Eicosapentaenoic acid, or EPA, is a major component of fish oil. It is a long-chain polyunsaturated fatty acid of the n-3 or omega-3 type. EPA is an all cis polyunsaturated fatty acid containing 20 carbons and 5 double bonds. EPA is also known as EPA; C20: 5n-3 and cis-5, 8, 11, 14,17-eicosapentaenoic acid. The structural formula is as follows:
EPA (5,8,11,14,17-Eicosapentaenoic Acid)
EPA is a precursor of the series-3 prostaglandins, the series-5 leukotrienes and the series-3 thromboxanes, which are anti-atherogenic and anti-thrombogenic. EPA is found naturally in the form of triacylglycerols (TAGs).
Actions & Pharmacology
Supplemental EPA may have anti-inflammatory, antithrombotic and immunomodulatory activities. It may also have triglyceride-lowering activity.
Mechanism of Action
The possible anti-inflammatory, antithrombotic and immunomodulatory actions of supplemental EPA are probably due mostly to EPA's role in eicosanoid physiology and biochemistry.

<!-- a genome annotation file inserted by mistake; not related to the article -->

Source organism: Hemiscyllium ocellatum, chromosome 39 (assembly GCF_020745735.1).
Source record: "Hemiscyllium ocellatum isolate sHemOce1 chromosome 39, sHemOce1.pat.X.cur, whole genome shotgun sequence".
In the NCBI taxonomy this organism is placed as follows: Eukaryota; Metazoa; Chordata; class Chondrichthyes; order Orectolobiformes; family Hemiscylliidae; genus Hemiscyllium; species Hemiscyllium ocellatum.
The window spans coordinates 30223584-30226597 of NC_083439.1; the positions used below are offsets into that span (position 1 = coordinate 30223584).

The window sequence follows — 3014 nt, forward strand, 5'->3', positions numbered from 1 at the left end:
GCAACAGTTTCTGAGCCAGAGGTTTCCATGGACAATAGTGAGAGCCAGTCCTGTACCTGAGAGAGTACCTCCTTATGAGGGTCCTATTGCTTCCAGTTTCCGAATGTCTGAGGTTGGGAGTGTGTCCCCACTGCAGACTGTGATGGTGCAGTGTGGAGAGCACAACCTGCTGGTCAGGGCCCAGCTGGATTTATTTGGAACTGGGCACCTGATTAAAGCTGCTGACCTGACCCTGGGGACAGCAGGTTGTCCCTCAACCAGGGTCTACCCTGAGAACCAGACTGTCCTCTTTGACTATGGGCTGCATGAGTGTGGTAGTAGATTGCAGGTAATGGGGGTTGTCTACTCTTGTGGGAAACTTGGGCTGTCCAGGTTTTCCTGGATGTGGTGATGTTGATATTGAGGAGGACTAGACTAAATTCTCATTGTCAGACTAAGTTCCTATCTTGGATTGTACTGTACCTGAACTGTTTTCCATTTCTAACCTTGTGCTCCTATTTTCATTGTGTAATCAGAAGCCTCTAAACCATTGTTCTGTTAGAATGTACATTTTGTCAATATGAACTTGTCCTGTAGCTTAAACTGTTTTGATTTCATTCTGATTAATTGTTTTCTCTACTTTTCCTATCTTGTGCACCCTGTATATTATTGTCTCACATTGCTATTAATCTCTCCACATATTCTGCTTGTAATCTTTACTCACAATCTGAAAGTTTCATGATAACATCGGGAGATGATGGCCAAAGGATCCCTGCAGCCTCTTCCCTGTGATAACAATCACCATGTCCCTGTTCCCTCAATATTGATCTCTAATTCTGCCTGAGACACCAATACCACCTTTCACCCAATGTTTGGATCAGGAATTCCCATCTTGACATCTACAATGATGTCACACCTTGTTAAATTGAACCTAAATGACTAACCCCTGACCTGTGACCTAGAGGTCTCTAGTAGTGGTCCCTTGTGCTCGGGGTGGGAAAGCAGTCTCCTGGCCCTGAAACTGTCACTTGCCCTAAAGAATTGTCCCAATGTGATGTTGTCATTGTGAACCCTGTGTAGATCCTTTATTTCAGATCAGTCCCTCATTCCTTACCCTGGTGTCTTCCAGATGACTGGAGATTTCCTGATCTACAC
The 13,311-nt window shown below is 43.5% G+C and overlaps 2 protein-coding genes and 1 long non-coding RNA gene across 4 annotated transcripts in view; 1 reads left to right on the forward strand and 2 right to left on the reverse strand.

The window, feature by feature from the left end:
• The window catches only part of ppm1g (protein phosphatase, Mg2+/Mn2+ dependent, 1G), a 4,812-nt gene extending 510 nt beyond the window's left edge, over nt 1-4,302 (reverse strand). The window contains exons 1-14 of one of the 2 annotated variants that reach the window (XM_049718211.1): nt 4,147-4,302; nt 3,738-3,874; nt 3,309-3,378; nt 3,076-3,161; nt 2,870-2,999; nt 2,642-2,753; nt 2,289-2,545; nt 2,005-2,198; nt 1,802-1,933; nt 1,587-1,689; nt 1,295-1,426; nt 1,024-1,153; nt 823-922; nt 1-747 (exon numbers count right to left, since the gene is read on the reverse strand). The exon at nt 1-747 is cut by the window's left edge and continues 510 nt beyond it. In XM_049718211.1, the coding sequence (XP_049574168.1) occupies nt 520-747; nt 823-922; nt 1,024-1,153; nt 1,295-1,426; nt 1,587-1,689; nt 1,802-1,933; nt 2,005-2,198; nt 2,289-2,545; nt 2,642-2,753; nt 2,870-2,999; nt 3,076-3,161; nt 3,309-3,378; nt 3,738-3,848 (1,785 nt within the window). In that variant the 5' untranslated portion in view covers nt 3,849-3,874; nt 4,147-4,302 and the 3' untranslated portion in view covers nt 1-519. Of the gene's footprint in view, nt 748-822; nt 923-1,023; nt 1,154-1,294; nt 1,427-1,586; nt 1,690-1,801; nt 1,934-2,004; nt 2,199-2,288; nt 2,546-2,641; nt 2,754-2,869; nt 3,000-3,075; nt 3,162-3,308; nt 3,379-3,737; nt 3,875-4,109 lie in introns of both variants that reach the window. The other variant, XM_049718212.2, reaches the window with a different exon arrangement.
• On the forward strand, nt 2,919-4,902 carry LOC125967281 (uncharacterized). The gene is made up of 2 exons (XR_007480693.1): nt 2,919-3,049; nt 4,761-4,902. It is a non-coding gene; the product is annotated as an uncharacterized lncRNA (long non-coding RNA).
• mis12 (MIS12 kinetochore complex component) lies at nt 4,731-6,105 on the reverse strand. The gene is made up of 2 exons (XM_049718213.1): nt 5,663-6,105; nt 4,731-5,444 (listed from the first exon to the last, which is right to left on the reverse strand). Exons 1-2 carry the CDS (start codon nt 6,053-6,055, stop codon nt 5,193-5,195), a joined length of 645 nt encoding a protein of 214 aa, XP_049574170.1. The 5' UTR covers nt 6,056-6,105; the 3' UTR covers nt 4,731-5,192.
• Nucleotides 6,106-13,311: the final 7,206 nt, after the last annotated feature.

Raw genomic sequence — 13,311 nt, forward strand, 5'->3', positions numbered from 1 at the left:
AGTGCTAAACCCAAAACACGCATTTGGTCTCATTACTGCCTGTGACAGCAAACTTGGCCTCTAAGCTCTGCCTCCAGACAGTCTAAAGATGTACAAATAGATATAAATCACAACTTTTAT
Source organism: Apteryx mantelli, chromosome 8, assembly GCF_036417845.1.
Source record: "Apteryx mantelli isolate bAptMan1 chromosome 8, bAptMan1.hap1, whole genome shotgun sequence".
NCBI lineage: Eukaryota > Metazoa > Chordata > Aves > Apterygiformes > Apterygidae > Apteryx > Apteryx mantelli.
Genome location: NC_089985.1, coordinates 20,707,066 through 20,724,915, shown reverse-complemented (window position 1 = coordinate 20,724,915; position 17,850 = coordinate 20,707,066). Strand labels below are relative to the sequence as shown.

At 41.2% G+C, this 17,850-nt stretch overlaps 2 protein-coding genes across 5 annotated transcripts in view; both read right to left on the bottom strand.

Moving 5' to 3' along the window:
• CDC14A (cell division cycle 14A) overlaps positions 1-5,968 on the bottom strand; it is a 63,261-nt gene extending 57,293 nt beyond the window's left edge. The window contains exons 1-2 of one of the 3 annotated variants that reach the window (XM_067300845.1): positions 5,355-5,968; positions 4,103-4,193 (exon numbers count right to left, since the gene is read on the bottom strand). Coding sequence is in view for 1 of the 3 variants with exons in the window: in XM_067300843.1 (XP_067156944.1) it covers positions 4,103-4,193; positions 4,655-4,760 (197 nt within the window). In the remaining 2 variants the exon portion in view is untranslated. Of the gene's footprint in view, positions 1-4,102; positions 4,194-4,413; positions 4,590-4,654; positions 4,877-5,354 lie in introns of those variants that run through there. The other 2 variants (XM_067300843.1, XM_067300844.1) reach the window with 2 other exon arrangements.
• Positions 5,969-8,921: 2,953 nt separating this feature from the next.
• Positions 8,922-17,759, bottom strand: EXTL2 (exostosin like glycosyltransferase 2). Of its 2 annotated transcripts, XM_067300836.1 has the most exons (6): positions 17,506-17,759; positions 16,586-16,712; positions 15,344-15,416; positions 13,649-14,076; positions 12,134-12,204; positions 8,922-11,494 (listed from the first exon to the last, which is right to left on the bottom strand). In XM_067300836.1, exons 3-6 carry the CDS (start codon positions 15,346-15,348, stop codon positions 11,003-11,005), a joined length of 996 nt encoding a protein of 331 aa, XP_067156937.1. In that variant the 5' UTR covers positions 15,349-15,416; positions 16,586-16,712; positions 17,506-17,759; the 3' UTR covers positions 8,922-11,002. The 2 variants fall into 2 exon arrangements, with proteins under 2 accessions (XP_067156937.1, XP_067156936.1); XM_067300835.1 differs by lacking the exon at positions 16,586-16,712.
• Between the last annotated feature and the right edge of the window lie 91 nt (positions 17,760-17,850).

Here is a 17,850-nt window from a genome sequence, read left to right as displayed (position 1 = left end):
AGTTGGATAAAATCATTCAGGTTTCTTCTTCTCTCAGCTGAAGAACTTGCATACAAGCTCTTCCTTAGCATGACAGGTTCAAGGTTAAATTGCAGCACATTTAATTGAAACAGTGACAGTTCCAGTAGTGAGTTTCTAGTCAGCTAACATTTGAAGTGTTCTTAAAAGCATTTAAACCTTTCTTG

Eicosanoids are produced by the metabolism of the n-3 or omega-3 polyunsaturated fatty acids, and in particular the 20 carbon n-3 polyunsaturated fatty acid, arachidonic acid. These eicosanoids are of the leukotriene 4 series and thromboxane 2 series. Leukotriene B4 (LTB4) and thromboxane A2 (TXA2) stimulate leukocyte chemotaxis, platelet aggregation and vasoconstriction. These eicosanoids are thrombogenic and atherogenic.
On the other hand, EPA is metabolized to leukotriene B5 (LTB5) and thromboxane A3 (TXA3), eicosanoids that promote vasodilation, inhibit platelet aggregation and leukocyte chemotaxis and are anti-atherogenic and anti-thrombotic.
The triglyceride-lowering effect of EPA results from inhibition of lipogenesis and stimulation of fatty acid oxidation. Fatty acid oxidation of EPA occurs mainly in the mitochondria.
(For further discussion on the action of EPA, see the Fish Oil monograph.)
See the Fish Oils monograph.
Indications & Usage
EPA may be indicated for lowering elevated triglycerides in those who are hyperglyceridemic. EPA may play some therapeutic role in those with cystic fibrosis to reduce disease severity and may similarly play a role in type 2 diabetics in retarding the progression of diabetic nephropathy. However, the latter two indications require clinical trials and documentation to establish this.